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Effects of epidural analgesia during labor on pelvic floor function after vaginal delivery

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Abstract

Background. Aims of this study were to determine the rate of symptoms related to perineal trauma (anal and stress urinary incontinence) and to assess pelvic floor muscle function in women who underwent epidural analgesia.

Methods. Comparative design comprising 70 matched pairs of primiparous mothers. Each woman was questioned about urogynecologic symptoms and examined by digital test, vaginal perineometry and uroflowmetric stop test score 3 months after vaginal delivery. Urogenital prolapse was defined in accordance with the Baden and Walker's ‘Halfway System Classification’. Statistical analysis was performed using Fisher's exact test to compare the two groups and simple logistic regression models to estimate the odds ratios of every variable considered in respect of the control population.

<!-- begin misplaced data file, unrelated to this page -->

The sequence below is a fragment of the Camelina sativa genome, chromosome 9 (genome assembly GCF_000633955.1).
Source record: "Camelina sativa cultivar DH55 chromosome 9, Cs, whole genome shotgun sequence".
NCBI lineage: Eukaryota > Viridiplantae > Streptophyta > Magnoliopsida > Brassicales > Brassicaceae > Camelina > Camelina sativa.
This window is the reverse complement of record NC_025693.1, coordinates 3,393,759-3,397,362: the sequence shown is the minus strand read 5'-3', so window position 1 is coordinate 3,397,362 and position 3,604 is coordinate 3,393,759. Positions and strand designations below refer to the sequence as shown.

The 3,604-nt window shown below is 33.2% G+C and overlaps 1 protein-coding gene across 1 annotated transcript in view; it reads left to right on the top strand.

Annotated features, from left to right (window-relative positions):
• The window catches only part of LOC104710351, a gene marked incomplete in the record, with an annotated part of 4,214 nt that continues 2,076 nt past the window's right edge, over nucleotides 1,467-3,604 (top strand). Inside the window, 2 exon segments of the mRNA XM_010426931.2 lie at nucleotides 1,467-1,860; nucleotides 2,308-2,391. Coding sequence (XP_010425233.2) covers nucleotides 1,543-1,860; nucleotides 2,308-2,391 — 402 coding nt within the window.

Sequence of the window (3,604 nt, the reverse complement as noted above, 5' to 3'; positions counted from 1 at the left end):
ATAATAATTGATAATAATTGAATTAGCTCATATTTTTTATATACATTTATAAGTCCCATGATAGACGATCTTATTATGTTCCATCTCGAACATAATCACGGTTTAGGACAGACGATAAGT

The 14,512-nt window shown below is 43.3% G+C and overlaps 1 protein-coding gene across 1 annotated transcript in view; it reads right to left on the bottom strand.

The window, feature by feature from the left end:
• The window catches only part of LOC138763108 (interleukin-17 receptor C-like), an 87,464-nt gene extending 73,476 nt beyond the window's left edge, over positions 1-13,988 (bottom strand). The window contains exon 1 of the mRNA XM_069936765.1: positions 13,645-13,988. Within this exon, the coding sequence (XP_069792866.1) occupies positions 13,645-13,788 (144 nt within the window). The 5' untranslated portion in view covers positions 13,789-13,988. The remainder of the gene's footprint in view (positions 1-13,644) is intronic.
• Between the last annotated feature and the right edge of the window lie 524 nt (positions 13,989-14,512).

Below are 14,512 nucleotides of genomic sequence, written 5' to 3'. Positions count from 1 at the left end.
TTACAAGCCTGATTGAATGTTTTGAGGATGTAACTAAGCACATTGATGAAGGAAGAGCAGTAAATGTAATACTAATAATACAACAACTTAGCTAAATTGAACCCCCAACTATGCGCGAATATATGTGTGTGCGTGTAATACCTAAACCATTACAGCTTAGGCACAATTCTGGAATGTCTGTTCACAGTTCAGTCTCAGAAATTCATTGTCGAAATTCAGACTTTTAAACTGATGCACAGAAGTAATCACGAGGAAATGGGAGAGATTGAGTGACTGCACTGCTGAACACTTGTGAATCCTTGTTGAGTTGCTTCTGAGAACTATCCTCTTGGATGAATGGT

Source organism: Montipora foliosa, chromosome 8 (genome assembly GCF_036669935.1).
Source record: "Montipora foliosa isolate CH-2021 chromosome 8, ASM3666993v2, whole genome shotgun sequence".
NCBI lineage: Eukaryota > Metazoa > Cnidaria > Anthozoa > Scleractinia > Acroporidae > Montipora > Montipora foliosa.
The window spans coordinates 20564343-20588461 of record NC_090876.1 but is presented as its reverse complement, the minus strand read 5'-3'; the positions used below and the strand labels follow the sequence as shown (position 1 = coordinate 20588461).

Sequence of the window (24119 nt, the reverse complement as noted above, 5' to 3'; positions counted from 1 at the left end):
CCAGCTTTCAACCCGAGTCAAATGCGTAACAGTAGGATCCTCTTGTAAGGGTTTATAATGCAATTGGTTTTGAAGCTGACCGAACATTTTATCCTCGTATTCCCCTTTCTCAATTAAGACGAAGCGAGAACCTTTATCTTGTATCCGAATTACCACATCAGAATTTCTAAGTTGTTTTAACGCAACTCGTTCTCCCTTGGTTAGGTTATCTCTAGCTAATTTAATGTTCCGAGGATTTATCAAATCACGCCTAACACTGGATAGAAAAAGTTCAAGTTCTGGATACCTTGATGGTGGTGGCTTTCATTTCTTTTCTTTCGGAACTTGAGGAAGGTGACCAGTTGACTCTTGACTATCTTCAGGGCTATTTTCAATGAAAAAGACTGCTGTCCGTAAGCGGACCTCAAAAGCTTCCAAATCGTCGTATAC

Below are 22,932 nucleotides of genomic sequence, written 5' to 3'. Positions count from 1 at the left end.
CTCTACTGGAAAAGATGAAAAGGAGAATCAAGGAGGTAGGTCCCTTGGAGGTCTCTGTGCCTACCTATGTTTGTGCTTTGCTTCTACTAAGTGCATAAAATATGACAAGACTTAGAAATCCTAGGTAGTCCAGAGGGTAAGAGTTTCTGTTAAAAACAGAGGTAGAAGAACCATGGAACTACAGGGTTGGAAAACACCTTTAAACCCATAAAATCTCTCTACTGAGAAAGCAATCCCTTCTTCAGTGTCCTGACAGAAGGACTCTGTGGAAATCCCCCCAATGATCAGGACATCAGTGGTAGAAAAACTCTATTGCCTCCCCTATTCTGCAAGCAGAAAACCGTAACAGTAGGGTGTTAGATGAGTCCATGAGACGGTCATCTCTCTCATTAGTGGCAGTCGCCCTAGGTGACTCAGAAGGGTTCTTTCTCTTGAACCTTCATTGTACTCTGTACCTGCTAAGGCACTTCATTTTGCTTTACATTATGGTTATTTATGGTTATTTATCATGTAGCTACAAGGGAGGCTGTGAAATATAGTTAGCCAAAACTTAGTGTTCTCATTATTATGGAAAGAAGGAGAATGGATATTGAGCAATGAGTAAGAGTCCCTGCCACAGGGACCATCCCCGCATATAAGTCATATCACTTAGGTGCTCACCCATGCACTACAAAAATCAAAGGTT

Results. No significant difference was found in the incidence of stress urinary incontinence, anal incontinence and vaginal prolapse in the two study groups. No significant differences were found between the study groups with regard to the digital test, vaginal manometry and urine stream interruption test.

Conclusions. Use of epidural analgesia is not associated with symptoms related to perineal trauma and pelvic floor muscle weakness.

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